The first menstrual cycles tend to be very irregular and have been known to be as short as 7 days and as long as 37 weeks. Even when regularity becomes established, the adolescent menstrual cycle usually is longer than the average for adult women. The typical menstrual cycle of a young girl may be about 33 days, compared to an average of 28 days for an adult woman. About three years elapse before the menstrual cycles become regular. In the meantime, irregular menstrual patterns can be considered as normal for girls during puberty.

The first menstrual cycles also are anovulatory . In other words, the young girl's ovaries have not matured sufficiently to produce an ovum , or egg cell, that can be fertilized by the sperm of a male. There are, of course, the exceptions that make newspaper headlines when a little girl gives birth to a baby. But anovulatory menstruation generally is the rule for the first few months after the menarche.

Delayed Puberty

Delayed puberty probably causes as much anguish as precocious puberty. The last girl in a group of childhood chums to develop breasts and experience the menarche may feel more self-conscious than the first girl in the class to menstruate. If the signs that usually precede menarche have not appeared by the age of 17 or 18, a medical examination should be considered, even though the girl may be a late-late-bloomer at the other end of the spectrum from the 7- or 8-year-old child who has menstruated.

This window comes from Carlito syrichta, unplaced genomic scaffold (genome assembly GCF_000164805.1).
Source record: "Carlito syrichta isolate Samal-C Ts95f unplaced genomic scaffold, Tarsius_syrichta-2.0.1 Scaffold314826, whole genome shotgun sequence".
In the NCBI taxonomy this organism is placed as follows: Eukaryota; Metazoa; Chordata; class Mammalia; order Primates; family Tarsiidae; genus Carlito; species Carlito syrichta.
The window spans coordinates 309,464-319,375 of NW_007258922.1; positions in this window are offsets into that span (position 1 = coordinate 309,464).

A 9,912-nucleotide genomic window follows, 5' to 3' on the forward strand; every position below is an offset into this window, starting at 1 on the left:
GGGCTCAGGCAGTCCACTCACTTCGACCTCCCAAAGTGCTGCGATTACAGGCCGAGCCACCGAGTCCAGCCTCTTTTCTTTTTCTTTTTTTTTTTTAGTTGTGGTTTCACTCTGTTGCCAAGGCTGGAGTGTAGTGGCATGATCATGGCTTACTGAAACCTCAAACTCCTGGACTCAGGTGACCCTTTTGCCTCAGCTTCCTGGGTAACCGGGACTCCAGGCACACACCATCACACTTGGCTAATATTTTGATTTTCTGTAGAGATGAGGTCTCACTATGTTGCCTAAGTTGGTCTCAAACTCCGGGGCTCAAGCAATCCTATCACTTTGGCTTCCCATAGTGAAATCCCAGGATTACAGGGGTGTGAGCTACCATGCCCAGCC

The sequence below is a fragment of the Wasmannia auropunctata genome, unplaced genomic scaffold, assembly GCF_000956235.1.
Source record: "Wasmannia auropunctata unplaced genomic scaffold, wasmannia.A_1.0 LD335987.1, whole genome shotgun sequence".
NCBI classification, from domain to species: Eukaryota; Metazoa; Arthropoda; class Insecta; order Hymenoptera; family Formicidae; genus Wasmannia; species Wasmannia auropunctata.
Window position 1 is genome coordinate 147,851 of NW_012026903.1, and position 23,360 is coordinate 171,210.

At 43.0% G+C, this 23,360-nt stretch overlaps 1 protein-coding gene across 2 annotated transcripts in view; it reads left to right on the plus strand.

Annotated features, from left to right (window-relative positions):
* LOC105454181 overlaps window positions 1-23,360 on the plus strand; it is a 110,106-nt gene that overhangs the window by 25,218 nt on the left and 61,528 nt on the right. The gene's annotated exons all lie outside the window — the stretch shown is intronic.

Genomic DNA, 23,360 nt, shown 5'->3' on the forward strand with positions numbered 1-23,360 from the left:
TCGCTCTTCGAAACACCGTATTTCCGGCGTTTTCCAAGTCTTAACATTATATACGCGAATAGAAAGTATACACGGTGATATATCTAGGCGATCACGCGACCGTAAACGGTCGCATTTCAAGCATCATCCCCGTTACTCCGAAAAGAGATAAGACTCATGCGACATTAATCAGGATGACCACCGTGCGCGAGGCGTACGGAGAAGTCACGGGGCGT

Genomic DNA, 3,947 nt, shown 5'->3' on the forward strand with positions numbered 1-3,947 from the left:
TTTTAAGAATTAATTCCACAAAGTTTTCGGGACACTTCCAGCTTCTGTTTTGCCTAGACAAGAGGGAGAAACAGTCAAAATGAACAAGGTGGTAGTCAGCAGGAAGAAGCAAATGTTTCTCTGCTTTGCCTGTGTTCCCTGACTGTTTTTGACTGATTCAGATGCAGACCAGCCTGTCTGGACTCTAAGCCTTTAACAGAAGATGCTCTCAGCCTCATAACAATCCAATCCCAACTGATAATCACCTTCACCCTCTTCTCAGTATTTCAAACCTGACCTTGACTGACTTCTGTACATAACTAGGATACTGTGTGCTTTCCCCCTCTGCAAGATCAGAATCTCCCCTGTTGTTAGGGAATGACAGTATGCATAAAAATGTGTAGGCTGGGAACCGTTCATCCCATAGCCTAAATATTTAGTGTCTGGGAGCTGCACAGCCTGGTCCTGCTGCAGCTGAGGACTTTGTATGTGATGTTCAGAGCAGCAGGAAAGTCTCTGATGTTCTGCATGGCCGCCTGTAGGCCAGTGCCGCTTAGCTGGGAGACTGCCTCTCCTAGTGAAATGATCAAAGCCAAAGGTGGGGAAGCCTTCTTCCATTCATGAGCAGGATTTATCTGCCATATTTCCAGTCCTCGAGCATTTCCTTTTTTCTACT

The absence of menstruation after a girl is 18 can be the result of a wide variety of factors. The cause sometimes can be as simple as an imperforate hymen , a membrane that blocks the opening of the vagina. It can be the result of a congenital malformation of the reproductive organs, such as imperfect development of the ovaries. Accidents, exposure to carbon monoxide gas, or diseases like rheumatic fever or encephalitis in earlier years can result in brain damage that would inhibit the start of menstruation. The relationship between emotional upset and delayed menarche was vividly demonstrated during World War II when some girls who suffered psychological traumas also experienced very late signs of puberty.